I can only conclude that Venezuela's position has NOTHING to do with the safety of transgenics. If it was legitimately about safety, then there would be laws surrounding their import. In reading articles and news stories, the sense that I get is that Venezuela's ban on transgenics seems to be due to 1) sticking it to "imperialist" big-Ag. 2) striving for food sovereignty and 3) removing GM seeds from the equation so that small farmers can be successful in the socialist revolution. However, there's no evidence that the moratorium on growing GMOs has contributed to any of these goals given the devastating food shortages.

Iran: Unfortunately, I can only read Farsi up to a 1st or 2nd grade level at best, so most of this information came through translated material. Only one transgenic crop has been approved for cultivation in Iran: rice. It makes perfect sense: rice is eaten every day in an Iranian household. According to my dad, it's not real food unless it has rice. A form of Bt-rice was approved in 2004, but when President Ahmadinejad took office in 2005, his administration "decided against the release of GM crops". It's important to note that Iran was the first nation to commercialize transgenic rice and this article outlines how Iran had hoped to quickly follow this success with additional crops. There was no ban or legislation against GMOs. Apparently, the decision to drop the commercialization of GMOs was due to the lack of a "biosafety law in the country, and 2) lack of harmonization among different stakeholders (Ministry of Agriculture, Environmental Protection Organization etc.)". However, the Iranian government now feels that a decent biosafety law is now established, and the law's text states that the government should facilitate the release, research, commercialization, etc of GMOs.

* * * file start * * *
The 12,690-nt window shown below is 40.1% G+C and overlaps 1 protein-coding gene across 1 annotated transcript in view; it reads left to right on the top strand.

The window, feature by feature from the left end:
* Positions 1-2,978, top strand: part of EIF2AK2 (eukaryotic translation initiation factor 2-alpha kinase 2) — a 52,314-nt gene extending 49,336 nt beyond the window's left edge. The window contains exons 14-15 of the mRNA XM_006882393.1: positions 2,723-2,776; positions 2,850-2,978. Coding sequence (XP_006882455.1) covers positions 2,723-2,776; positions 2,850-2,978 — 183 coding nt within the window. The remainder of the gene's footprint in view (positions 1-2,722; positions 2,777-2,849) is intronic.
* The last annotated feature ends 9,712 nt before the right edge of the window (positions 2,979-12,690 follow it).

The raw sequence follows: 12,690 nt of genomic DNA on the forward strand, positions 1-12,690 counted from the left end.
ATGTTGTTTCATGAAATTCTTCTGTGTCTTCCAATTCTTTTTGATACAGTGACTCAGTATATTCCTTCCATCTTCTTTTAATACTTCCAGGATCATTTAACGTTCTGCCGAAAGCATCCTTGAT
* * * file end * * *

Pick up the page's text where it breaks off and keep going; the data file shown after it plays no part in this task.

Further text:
Makes sense:  I don't think that international companies based out of the US would be allowed to trade with Iran due to the current sanctions that are in place, so Iran's probably trying to figure out a way to boost food production. Mmmmmmmm... Tahchin made with GM rice... Drool...